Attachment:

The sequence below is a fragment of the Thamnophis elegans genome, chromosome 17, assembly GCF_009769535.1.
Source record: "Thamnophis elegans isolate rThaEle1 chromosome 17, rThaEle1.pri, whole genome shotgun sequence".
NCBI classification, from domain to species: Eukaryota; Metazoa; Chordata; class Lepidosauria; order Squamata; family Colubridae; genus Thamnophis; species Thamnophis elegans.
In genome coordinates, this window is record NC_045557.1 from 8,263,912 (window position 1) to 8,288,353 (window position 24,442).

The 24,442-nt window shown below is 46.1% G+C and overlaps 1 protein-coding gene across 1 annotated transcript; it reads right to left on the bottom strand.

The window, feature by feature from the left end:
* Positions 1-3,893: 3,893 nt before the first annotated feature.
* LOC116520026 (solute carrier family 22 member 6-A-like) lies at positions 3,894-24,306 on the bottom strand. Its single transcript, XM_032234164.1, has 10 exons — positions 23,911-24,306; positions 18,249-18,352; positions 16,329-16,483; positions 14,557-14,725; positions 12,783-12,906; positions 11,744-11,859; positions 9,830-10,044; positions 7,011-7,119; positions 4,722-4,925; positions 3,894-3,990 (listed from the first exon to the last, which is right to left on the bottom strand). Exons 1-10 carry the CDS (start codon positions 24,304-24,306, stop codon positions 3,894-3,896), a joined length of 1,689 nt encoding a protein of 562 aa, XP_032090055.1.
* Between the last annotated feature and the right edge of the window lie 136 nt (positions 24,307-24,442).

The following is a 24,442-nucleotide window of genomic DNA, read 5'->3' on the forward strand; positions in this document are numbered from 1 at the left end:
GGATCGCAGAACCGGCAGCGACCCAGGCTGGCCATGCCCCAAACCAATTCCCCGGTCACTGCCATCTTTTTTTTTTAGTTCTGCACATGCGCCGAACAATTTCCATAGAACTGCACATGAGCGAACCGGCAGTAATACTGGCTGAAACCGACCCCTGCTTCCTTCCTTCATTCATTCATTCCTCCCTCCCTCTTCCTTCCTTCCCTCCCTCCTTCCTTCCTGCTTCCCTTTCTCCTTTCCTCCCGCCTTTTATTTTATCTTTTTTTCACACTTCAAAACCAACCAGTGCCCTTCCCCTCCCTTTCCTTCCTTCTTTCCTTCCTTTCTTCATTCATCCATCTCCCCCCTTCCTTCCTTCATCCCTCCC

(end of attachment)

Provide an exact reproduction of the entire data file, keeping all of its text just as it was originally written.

The sequence below is a fragment of the Thamnophis elegans genome, chromosome 17, assembly GCF_009769535.1.
Source record: "Thamnophis elegans isolate rThaEle1 chromosome 17, rThaEle1.pri, whole genome shotgun sequence".
NCBI classification, from domain to species: Eukaryota; Metazoa; Chordata; class Lepidosauria; order Squamata; family Colubridae; genus Thamnophis; species Thamnophis elegans.
In genome coordinates, this window is record NC_045557.1 from 8,263,912 (window position 1) to 8,288,353 (window position 24,442).

The 24,442-nt window shown below is 46.1% G+C and overlaps 1 protein-coding gene across 1 annotated transcript; it reads right to left on the bottom strand.

The window, feature by feature from the left end:
* Positions 1-3,893: 3,893 nt before the first annotated feature.
* LOC116520026 (solute carrier family 22 member 6-A-like) lies at positions 3,894-24,306 on the bottom strand. Its single transcript, XM_032234164.1, has 10 exons — positions 23,911-24,306; positions 18,249-18,352; positions 16,329-16,483; positions 14,557-14,725; positions 12,783-12,906; positions 11,744-11,859; positions 9,830-10,044; positions 7,011-7,119; positions 4,722-4,925; positions 3,894-3,990 (listed from the first exon to the last, which is right to left on the bottom strand). Exons 1-10 carry the CDS (start codon positions 24,304-24,306, stop codon positions 3,894-3,896), a joined length of 1,689 nt encoding a protein of 562 aa, XP_032090055.1.
* Between the last annotated feature and the right edge of the window lie 136 nt (positions 24,307-24,442).

The following is a 24,442-nucleotide window of genomic DNA, read 5'->3' on the forward strand; positions in this document are numbered from 1 at the left end:
GGATCGCAGAACCGGCAGCGACCCAGGCTGGCCATGCCCCAAACCAATTCCCCGGTCACTGCCATCTTTTTTTTTTAGTTCTGCACATGCGCCGAACAATTTCCATAGAACTGCACATGAGCGAACCGGCAGTAATACTGGCTGAAACCGACCCCTGCTTCCTTCCTTCATTCATTCATTCCTCCCTCCCTCTTCCTTCCTTCCCTCCCTCCTTCCTTCCTGCTTCCCTTTCTCCTTTCCTCCCGCCTTTTATTTTATCTTTTTTTCACACTTCAAAACCAACCAGTGCCCTTCCCCTCCCTTTCCTTCCTTCTTTCCTTCCTTTCTTCATTCATCCATCTCCCCCCTTCCTTCCTTCATCCCTCCC